Slightly less hilarious was the "comedy" subplot involving Rani's parents getting themselves caught up in Judoon shenanigans. Although there were elements of farce in the "ooh, Rani mustn't let Mum and Dad see her with an alien" ducking behind pillars and near misses, the timing was never sharp enough, nor was there any real sense of "disaster" if they actually did collide; this is all far more Secret Seven than Buffy the Vampire Slayer, after all – we're not going to end up with emotional meltdown. Nor was the "lets humour the parents" ending entirely in keeping with the show's overall message of "there are wonders out there if you're willing to look".
And besides, we've seen this done before and done infinitely better on November 23rd 1963, when Susan was the one who understands and accepts the "unearthly" and it was Ian and Barbara who went into "can't cope" mode. And it's done without compromising the dignity of the teachers, which doesn't just help them as characters, but also makes the alien more alien, (and less "panto").
I think they just about got away with the coincidence of Sarah-Jane getting possessed on the very day she has just visited the very nanobot laboratory that villainous Androvax needs to work his dastardly scheme. Swarms of tiny little dots being quite handy for the effects guys, these miniature monsters actually worked rather well as a threat, particularly the 'peril' moment where they eat through some fire doors to get at Clyde and Rani, leaving a delicious bite-hole in the woodwork. It would have been nice at the end though, if when they'd all switched off they'd left some sizable bite-marks removed from the building too.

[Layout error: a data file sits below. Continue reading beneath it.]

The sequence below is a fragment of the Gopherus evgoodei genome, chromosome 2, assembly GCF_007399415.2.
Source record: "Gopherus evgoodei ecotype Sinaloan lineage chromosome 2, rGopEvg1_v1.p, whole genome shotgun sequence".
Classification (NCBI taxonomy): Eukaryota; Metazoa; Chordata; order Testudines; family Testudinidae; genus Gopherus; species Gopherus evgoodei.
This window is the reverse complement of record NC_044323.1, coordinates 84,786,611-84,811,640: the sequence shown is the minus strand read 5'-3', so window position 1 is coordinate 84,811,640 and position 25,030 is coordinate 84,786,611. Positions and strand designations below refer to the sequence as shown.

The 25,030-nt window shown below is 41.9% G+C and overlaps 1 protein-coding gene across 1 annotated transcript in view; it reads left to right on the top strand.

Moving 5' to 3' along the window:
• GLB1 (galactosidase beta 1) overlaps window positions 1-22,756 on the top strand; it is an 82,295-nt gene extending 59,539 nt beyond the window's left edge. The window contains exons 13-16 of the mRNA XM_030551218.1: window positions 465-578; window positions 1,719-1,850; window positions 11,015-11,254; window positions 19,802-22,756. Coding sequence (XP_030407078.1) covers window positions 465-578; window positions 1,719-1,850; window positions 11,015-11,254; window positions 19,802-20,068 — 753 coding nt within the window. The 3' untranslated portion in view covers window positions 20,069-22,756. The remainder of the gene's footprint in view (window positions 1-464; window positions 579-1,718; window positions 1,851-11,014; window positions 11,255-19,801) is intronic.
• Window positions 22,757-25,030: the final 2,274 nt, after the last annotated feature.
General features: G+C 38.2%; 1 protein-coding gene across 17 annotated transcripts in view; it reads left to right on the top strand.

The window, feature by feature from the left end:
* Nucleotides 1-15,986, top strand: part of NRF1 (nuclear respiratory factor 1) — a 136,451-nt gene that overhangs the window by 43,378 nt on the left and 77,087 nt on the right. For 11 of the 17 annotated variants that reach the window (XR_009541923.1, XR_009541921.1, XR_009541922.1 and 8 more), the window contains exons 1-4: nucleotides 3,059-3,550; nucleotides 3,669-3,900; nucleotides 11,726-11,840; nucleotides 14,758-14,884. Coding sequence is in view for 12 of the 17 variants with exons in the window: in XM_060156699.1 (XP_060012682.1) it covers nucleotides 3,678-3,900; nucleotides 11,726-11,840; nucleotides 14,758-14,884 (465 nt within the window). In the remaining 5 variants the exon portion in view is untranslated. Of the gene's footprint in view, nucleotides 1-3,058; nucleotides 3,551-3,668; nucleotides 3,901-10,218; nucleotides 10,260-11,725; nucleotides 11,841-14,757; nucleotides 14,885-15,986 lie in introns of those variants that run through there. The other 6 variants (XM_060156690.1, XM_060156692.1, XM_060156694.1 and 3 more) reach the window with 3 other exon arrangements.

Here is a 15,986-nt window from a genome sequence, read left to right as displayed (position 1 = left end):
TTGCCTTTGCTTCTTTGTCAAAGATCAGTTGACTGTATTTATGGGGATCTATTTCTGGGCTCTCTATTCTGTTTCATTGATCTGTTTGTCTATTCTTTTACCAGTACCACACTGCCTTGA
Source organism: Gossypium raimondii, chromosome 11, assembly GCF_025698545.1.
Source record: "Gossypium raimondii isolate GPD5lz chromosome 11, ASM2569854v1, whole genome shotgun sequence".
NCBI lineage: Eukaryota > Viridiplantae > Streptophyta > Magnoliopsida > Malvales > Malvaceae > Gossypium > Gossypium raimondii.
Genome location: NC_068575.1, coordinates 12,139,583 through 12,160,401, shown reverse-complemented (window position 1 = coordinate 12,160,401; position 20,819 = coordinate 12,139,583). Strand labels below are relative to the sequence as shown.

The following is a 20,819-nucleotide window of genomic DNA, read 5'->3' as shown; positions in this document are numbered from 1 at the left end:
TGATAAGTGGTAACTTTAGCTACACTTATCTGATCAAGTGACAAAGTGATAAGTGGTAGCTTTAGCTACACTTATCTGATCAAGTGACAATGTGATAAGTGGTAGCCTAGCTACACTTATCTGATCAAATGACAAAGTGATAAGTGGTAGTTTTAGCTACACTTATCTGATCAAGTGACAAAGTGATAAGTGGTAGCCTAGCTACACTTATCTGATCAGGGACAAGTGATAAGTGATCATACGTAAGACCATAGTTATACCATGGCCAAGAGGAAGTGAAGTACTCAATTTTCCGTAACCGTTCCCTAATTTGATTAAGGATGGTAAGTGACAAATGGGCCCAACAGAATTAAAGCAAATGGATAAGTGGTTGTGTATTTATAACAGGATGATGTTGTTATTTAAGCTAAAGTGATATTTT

Oh, and under the microscope molecule-sized robots really don't look like cute beetles with chomping mandibles.
For the regulars, it was a good week to be Clyde, who pretty much took the lead here, coming up with the ideas and generally keeping things moving – even while claiming to be no more than "one-liners guy". Not a bad week for Sarah's adopted son Luke either, who gets to be rather brilliant in talking Mr Smith out of self-destructing and disabling Androvax ship after one glimpse of the blueprints, plus psychoanalysing the villain into surrender: not a bad week's work at all. Which just leaves Rani to be a bit wet.
I don't want to get too into the gender politics of it, but for a series that is normally chock full of positive female roles, this week had Sarah-Jane turned "evil", Rani's Mum doing something dappy, and Rani herself reduced to tailing Clyde and Tybo and hiding whenever her parents appear.
On the other hand, where Captain Tybo was generally portrayed as dim (albeit with undertones), Rani's father Haresh, who is also remember their headteacher Mr Chandra, was reduced to pure comic relief and the only person her Mum could get one over on. Including making him literally wetter than his daughter.
The "fifth" regular is obviously the multi-talented Alexander Armstrong, also returning to BBC1 in the brilliant sketch show he shares with Ben Miller ("face the front!") and probably still to be seen on BBC4 or BBC HD as Clive Sinclair in tragic-comedic Eighties microcomputer biopic "Micro Men" ("there's even a bloody game about me trying to get a bloody knighthood!" "you might want to read this" "ah… apparently, I've been offered a knighthood"). It's only a shame he wasn't guest presenter of "Have I Got News For You" on Friday as well.
Alex remarks: I do hope Sarah-Jane remembers to cancel the self-destruct properly because he was left thinking about it on a three-second countdown. Oops!
Next time: Oooh, looks like spooky goings on! Make a wish! A haunted house and a crazy old lady… that can't be Rani can it? Is she… "The Mad Woman in the Attic"?!